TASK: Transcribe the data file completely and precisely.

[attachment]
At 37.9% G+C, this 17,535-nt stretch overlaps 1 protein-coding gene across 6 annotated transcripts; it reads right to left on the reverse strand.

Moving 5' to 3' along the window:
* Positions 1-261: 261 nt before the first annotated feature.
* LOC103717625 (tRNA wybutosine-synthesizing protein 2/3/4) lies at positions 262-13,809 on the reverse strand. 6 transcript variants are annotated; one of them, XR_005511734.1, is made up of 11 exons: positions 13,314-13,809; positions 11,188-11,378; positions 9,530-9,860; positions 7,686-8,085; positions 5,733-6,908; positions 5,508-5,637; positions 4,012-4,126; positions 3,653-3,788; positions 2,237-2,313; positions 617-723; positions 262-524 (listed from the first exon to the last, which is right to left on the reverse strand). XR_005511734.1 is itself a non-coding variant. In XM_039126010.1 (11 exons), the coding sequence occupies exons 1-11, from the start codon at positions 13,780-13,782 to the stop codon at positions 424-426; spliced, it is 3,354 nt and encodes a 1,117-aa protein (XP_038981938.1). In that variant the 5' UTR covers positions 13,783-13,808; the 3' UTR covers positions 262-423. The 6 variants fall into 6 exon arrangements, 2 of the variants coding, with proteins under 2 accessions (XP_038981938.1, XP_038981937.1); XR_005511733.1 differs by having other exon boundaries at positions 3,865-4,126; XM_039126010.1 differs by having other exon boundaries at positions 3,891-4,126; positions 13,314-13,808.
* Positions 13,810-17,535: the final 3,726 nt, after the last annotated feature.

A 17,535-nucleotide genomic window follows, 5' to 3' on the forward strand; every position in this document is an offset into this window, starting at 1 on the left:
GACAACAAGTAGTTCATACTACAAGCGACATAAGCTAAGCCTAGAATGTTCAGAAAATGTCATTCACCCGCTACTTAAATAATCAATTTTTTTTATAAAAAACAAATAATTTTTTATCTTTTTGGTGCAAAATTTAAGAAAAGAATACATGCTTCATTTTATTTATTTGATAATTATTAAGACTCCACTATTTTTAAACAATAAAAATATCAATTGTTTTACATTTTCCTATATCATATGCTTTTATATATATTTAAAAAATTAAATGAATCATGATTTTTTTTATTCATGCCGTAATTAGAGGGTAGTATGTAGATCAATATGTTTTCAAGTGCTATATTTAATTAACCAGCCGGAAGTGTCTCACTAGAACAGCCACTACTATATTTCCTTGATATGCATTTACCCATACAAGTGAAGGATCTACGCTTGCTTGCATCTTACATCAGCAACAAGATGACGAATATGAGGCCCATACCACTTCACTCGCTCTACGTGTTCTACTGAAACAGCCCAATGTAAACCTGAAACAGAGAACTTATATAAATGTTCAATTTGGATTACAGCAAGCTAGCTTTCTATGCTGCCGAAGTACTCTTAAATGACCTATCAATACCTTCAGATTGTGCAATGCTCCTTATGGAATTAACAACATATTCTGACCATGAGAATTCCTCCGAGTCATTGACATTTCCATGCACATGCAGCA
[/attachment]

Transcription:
At 37.9% G+C, this 17,535-nt stretch overlaps 1 protein-coding gene across 6 annotated transcripts; it reads right to left on the reverse strand.

Moving 5' to 3' along the window:
* Positions 1-261: 261 nt before the first annotated feature.
* LOC103717625 (tRNA wybutosine-synthesizing protein 2/3/4) lies at positions 262-13,809 on the reverse strand. 6 transcript variants are annotated; one of them, XR_005511734.1, is made up of 11 exons: positions 13,314-13,809; positions 11,188-11,378; positions 9,530-9,860; positions 7,686-8,085; positions 5,733-6,908; positions 5,508-5,637; positions 4,012-4,126; positions 3,653-3,788; positions 2,237-2,313; positions 617-723; positions 262-524 (listed from the first exon to the last, which is right to left on the reverse strand). XR_005511734.1 is itself a non-coding variant. In XM_039126010.1 (11 exons), the coding sequence occupies exons 1-11, from the start codon at positions 13,780-13,782 to the stop codon at positions 424-426; spliced, it is 3,354 nt and encodes a 1,117-aa protein (XP_038981938.1). In that variant the 5' UTR covers positions 13,783-13,808; the 3' UTR covers positions 262-423. The 6 variants fall into 6 exon arrangements, 2 of the variants coding, with proteins under 2 accessions (XP_038981938.1, XP_038981937.1); XR_005511733.1 differs by having other exon boundaries at positions 3,865-4,126; XM_039126010.1 differs by having other exon boundaries at positions 3,891-4,126; positions 13,314-13,808.
* Positions 13,810-17,535: the final 3,726 nt, after the last annotated feature.

A 17,535-nucleotide genomic window follows, 5' to 3' on the forward strand; every position in this document is an offset into this window, starting at 1 on the left:
GACAACAAGTAGTTCATACTACAAGCGACATAAGCTAAGCCTAGAATGTTCAGAAAATGTCATTCACCCGCTACTTAAATAATCAATTTTTTTTATAAAAAACAAATAATTTTTTATCTTTTTGGTGCAAAATTTAAGAAAAGAATACATGCTTCATTTTATTTATTTGATAATTATTAAGACTCCACTATTTTTAAACAATAAAAATATCAATTGTTTTACATTTTCCTATATCATATGCTTTTATATATATTTAAAAAATTAAATGAATCATGATTTTTTTTATTCATGCCGTAATTAGAGGGTAGTATGTAGATCAATATGTTTTCAAGTGCTATATTTAATTAACCAGCCGGAAGTGTCTCACTAGAACAGCCACTACTATATTTCCTTGATATGCATTTACCCATACAAGTGAAGGATCTACGCTTGCTTGCATCTTACATCAGCAACAAGATGACGAATATGAGGCCCATACCACTTCACTCGCTCTACGTGTTCTACTGAAACAGCCCAATGTAAACCTGAAACAGAGAACTTATATAAATGTTCAATTTGGATTACAGCAAGCTAGCTTTCTATGCTGCCGAAGTACTCTTAAATGACCTATCAATACCTTCAGATTGTGCAATGCTCCTTATGGAATTAACAACATATTCTGACCATGAGAATTCCTCCGAGTCATTGACATTTCCATGCACATGCAGCA